New clinical trial to study how worm eggs may relieve symptoms of ulcerative colitis

Published on August 8, 2012 at 4:09 AM · 1 Comment

A new clinical trial designed to study how worm eggs may relieve symptoms of ulcerative colitis (UC) will begin enrolling patients at NYU School of Medicine's Clinical and Translational Science Institute. This unusual therapy has been used in previous clinical trials on patients with inflammatory bowel diseases, but the mechanism of action is unclear.

"The goal of this study is to understand the mechanisms that may explain why worm eggs can improve the symptoms of UC." says the study's Principal Investigator, P'ng Loke, PhD, assistant professor of microbiology. "Understanding these mechanisms may lead to new treatment strategies and also help identify people that are most likely to respond to treatment with worm eggs."

UC is a chronic disease that is characterized by open sores or ulcers in the lining of the colon. According to the Crohn's and Colitis Foundation of America, the disease is estimated to affect 700,000 Americans. Symptoms include abdominal pain and bloody diarrhea. While the cause is unknown, studies suggest that a defective response against commensal (normal microflora) gut bacteria could be responsible.

Colitis is common in North America and Northern Europe, where helminth (parasitic worm) infections are rare. Conversely, the disease is rare in Asia, Africa, and Latin America, where helminth infections are endemic, leading researchers to hypothesize that the worms offer protection against this inflammatory bowel disease. In animal models of autoimmunity these worms have suppressed inflammation, and clinical trials indicate that helminth therapy can be beneficial in relieving symptoms of inflammatory bowel diseases.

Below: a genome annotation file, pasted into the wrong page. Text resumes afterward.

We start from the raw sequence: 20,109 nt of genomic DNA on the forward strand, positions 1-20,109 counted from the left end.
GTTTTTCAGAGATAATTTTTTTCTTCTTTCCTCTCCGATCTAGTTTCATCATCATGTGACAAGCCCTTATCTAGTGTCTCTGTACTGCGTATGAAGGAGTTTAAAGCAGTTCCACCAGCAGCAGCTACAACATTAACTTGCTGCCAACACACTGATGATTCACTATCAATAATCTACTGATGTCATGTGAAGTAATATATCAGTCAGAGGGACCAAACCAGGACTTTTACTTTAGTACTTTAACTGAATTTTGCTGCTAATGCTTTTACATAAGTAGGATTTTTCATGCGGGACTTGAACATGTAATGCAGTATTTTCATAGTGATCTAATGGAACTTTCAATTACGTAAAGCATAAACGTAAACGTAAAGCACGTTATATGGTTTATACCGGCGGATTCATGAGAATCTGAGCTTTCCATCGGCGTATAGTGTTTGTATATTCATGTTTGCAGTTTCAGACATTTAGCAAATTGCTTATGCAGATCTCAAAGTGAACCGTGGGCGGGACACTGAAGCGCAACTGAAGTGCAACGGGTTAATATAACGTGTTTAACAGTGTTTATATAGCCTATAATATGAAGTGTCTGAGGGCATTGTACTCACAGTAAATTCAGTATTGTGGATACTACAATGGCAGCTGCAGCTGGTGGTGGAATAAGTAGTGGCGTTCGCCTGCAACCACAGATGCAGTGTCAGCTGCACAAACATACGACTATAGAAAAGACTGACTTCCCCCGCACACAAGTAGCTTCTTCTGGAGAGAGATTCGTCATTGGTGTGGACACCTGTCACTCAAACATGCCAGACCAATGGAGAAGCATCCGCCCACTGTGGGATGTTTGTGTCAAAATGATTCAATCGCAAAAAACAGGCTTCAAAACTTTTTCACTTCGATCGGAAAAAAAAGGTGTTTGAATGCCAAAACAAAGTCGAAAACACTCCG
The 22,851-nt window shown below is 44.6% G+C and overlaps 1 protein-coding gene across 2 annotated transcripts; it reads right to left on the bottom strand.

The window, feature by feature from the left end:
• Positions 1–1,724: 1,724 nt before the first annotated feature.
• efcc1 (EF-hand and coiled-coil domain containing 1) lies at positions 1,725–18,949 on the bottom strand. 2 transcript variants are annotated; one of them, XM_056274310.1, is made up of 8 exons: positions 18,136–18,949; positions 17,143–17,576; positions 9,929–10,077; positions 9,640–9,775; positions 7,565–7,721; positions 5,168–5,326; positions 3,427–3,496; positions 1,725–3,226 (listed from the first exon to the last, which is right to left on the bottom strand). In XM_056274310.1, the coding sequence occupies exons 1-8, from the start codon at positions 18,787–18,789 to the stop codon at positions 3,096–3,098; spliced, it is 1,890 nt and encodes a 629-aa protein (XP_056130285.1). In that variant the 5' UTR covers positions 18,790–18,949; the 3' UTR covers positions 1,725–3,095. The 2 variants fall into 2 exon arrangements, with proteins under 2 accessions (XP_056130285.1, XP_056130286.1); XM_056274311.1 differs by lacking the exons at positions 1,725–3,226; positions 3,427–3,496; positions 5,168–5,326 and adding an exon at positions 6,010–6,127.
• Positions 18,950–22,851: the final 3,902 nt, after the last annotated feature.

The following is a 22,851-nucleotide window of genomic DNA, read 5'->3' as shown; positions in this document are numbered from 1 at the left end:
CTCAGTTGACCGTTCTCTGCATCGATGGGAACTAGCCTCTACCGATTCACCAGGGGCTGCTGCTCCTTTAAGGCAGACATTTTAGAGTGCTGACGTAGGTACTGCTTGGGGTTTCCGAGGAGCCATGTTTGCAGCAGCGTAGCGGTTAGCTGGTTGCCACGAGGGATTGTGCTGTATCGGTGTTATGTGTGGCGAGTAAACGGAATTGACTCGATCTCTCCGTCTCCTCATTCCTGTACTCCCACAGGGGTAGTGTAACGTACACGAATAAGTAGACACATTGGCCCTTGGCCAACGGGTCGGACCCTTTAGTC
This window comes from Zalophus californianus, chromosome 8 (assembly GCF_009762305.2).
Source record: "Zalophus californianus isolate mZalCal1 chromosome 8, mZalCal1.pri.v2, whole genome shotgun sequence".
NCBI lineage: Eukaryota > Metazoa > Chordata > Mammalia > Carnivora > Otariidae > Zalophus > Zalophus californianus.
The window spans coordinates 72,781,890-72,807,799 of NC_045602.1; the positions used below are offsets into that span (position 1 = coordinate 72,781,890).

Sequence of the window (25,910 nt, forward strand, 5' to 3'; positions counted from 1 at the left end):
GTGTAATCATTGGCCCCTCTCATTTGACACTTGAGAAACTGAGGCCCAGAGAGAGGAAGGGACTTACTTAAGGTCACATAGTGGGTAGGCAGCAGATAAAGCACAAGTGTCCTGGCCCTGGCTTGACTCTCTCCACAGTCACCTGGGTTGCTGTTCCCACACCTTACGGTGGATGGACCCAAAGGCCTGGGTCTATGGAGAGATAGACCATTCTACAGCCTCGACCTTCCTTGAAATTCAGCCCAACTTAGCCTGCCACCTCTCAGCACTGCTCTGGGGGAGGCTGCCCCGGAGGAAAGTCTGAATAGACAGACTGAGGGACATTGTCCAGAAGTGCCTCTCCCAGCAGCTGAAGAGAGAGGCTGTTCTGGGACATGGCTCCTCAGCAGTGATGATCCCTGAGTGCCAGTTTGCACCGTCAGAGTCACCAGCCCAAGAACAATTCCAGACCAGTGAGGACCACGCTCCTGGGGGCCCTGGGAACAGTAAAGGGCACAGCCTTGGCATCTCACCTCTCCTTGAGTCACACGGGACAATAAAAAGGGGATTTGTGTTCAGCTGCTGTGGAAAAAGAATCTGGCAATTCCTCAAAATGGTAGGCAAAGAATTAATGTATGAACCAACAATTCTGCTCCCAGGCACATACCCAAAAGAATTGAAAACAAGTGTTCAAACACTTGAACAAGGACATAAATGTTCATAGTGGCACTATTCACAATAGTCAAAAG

In 2005, Dr. Joel Weinstock and colleagues at the University of Iowa published a series of human studies showing that eggs from the pig whipworm Trichuris suis (TSO) had positive effects in both Crohn's disease as well as ulcerative colitis patients, which are two different types of inflammatory bowel diseases. Several large studies on TSO are underway for a number of different immune disorders.

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Comments
  1. Jehad Malas Jehad Malas Australia says:

    As a long time Crohns sufferer I would be very interested in participating in a "worm trial" - I currently reside in Sydney Australia.

    Your help would be appreciated.

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